Learn more here about building a compelling Employee Value Proposition.
What is an Employee Value Proposition?
A challenge for businesses is not just competing for business, it’s also competing for talented employees who can drive the organisation into the future (De Angelis, 2004). One possible way of attracting new people and retaining existing talent is through the development and enhancement of an Employee Value Proposition (EVP). An EVP is the sum of everything that people in an organisation experience and receive; from the intrinsic satisfaction of the work, to the environment, leadership, colleagues, remuneration and so forth (De Angelis, 2004). Ruebusch (2002) adds that organisations keeping good talent deliver an EVP that satisfies people’s expectations of a healthy and happy workplace.
How to harness the power of your Employee Value Proposition
Employers interested in firming up their EVP can assess whether their organisation has what it takes to identify, recruit and retain the most talented individuals. Ask yourself: “Why would a talented person choose to work here?” In answering this question, the focus should be on three key areas: relationships, infrastructure and compensation.
- Relationships represent the adhesive bonds that “connect” employees to an organisation, such as its core purpose, corporate culture, management style, institutionalised values and policies and procedures
- Infrastructure describes the processes and procedures that the company uses to manufacture or sell its goods. To compete for talent, organisations must utilise state of the art equipment and techniques to keep employees challenged and fulfilled (De Angelis, 2004)
- Compensation includes income, benefits and equity or profit sharing
An organisation that performs well in these areas of an EVP is positioned well to attract and retain its best people. The degree to which any of these areas is ignored can represent vulnerability in terms of not attracting the right people or losing the talent an organisation needs to succeed and secure its growth in the years to come.
Using a staff survey to develop an effective EVP
The three areas outlined previously, need to be assessed in a formal way. This may be achieved with the aid of focus groups and/or staff surveys. Information gathered can then be used to drive improvement initiatives if your EVP isn’t quite up to scratch.
Insync offers a comprehensive range of staff surveys which can be customised and adapted to gather information relevant for defining and/or improving an EVP. In seeking answers to why employees want to be a part of your organisation, a staff survey may include questions that cover:
- why employees choose to join the organisation
- why employees stay with the organisation
- what employees get from their work experience that allows them to be and feel successful
- what employees gain from their work that furthers their professional and personal development
- what experiences have resulted in employees to feel committed to your organisation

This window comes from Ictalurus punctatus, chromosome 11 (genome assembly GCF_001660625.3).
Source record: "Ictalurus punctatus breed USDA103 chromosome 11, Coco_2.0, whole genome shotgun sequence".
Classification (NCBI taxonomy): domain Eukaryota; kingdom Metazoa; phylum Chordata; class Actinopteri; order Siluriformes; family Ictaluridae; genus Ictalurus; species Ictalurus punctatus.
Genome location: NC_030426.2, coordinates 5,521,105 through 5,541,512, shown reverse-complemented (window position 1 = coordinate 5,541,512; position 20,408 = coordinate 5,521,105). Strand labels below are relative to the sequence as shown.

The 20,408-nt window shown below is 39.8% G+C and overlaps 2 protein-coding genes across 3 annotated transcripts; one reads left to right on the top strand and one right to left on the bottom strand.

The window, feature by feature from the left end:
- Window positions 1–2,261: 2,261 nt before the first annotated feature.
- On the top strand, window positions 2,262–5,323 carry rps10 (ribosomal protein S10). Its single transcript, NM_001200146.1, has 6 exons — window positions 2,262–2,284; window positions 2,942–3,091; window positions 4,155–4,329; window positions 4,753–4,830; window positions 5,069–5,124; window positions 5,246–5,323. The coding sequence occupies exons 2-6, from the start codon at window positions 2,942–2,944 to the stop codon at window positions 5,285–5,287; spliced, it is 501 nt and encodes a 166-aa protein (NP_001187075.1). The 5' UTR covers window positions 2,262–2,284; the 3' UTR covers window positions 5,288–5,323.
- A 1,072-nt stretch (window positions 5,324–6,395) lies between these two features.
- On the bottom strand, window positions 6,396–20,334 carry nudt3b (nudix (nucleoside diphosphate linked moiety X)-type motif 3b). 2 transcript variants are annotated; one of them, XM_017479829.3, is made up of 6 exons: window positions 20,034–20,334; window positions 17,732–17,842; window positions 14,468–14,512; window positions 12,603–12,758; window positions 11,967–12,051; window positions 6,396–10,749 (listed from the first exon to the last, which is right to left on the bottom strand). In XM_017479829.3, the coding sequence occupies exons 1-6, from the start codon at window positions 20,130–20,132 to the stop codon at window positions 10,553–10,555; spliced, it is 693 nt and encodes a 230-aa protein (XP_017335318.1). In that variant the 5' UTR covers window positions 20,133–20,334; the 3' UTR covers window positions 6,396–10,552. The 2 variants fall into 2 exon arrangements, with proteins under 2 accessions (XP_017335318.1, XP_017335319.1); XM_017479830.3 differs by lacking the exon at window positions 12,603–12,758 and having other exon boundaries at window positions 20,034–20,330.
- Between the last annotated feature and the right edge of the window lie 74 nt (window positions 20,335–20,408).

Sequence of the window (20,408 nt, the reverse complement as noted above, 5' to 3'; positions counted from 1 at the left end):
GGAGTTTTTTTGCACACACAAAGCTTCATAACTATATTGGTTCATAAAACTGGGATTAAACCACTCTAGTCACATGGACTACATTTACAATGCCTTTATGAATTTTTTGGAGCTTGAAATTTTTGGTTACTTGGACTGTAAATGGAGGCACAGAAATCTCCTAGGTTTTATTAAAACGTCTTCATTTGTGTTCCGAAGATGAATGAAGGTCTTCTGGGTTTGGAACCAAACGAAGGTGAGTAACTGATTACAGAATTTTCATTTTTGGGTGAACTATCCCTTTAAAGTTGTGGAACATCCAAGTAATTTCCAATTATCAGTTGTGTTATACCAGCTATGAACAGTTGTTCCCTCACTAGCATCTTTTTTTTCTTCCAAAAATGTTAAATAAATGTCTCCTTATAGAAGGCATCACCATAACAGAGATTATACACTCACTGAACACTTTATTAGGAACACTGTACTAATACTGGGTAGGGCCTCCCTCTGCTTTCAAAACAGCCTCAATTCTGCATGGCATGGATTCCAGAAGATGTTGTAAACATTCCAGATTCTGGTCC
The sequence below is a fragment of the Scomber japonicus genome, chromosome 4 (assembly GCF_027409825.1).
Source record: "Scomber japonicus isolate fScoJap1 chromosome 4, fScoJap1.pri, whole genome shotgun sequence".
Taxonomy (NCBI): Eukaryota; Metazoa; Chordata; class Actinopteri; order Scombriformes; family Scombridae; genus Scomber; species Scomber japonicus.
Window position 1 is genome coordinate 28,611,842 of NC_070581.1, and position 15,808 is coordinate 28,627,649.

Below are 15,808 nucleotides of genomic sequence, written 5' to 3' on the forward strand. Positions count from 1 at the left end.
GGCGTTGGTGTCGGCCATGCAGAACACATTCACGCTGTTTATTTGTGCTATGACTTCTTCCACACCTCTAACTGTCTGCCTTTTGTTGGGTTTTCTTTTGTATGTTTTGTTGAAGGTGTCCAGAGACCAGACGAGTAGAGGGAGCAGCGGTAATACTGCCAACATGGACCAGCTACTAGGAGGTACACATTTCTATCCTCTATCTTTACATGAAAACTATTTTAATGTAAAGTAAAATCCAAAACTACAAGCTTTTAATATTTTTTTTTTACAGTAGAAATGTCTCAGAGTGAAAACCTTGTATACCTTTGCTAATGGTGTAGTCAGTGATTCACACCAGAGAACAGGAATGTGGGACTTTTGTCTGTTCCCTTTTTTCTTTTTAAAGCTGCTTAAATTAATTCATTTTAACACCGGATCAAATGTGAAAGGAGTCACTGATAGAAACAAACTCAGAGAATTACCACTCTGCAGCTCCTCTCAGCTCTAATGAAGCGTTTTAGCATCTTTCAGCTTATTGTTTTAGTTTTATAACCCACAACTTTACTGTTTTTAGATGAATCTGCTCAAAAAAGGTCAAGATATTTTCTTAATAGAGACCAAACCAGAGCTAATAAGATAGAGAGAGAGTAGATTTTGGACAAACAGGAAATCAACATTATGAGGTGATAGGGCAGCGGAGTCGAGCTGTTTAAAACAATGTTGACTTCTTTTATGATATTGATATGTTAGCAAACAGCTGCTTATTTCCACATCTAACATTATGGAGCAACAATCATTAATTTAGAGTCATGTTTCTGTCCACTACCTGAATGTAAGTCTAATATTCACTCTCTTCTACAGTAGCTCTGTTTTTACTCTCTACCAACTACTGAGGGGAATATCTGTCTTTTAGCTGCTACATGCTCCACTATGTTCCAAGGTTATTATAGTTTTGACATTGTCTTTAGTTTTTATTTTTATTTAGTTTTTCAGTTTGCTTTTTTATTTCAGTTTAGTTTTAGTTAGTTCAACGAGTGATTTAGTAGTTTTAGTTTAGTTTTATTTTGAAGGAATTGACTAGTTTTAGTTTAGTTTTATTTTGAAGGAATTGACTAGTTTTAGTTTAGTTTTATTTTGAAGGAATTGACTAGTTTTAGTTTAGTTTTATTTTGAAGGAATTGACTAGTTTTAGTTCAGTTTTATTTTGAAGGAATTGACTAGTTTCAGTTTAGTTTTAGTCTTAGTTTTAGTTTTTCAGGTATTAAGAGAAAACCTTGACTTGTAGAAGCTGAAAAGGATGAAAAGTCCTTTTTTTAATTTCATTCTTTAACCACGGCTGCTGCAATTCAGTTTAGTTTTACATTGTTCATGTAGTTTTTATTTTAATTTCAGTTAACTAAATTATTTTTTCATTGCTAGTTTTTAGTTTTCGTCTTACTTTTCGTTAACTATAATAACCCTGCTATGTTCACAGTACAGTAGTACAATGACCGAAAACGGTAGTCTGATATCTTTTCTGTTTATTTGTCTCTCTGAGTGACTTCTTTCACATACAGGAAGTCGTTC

- what environment your organisation can provide to encourage employees to perform at their best
The information gathered may reveal many strengths that can be used to write and position your EVP but some shortcomings may also highlight the need for some important improvement programs so a better EVP can be created.
A staff survey may show potential gap areas between perceived and existing values. Insync’s employee survey measures “importance” and perceived “performance” of your organisation. The gap between these areas helps organisations recognise things employees want, but currently do not get.
To maximie the staff survey data gathering process in relation to your EVP, the following relevant stakeholders can be evaluated:
- current employees with a staff survey
- new recruits with an entry survey
- staff who have recently left with an exit interview
- those who have rejected job offers at the organisation (Cornish, 2003)
In the process of recognising or enhancing your EVP, your organisation may also need to address its purpose at a higher level. Insync can help organisations:
- envision, develop and communicate inspiring statements of your organisation’s direction, purpose and values (most commonly referred to as your vision, mission and value statements)
- embed your vision, mission and values in all your organisation’s actions, thinking, culture and DNA so that it becomes a way of life
- measure the extent to which your plans, actions, culture and messaging are aligned with your vision, mission and values and the extent to which your employees are engaged
In summary, employers can determine what exactly attracts and retains people within their organisation to identify or enhance their own EVP. This can be achieved via the use of staff survey tools, such as Insync’s: employee engagement survey, entry survey, exit interview and focus groups. Organisations may also look at their vision, mission and value statements and the role they play in creating their EVP. All this valuable information can then be used to develop an EVP, which makes your organisation the obvious choice for attracting and retaining talented people over your competition.
Cornish, A. (2003) How to…form a resourcing strategy. People Management, p.44-45.
De Angelis, D. (2004). The Employee Value Proposition- Competing for talent to drive your growth. BONEZone, p.49-50.
Ruebusch, P. (2002). Attracting high performers- What’s your Employee Value Proposition, CT&L, p13.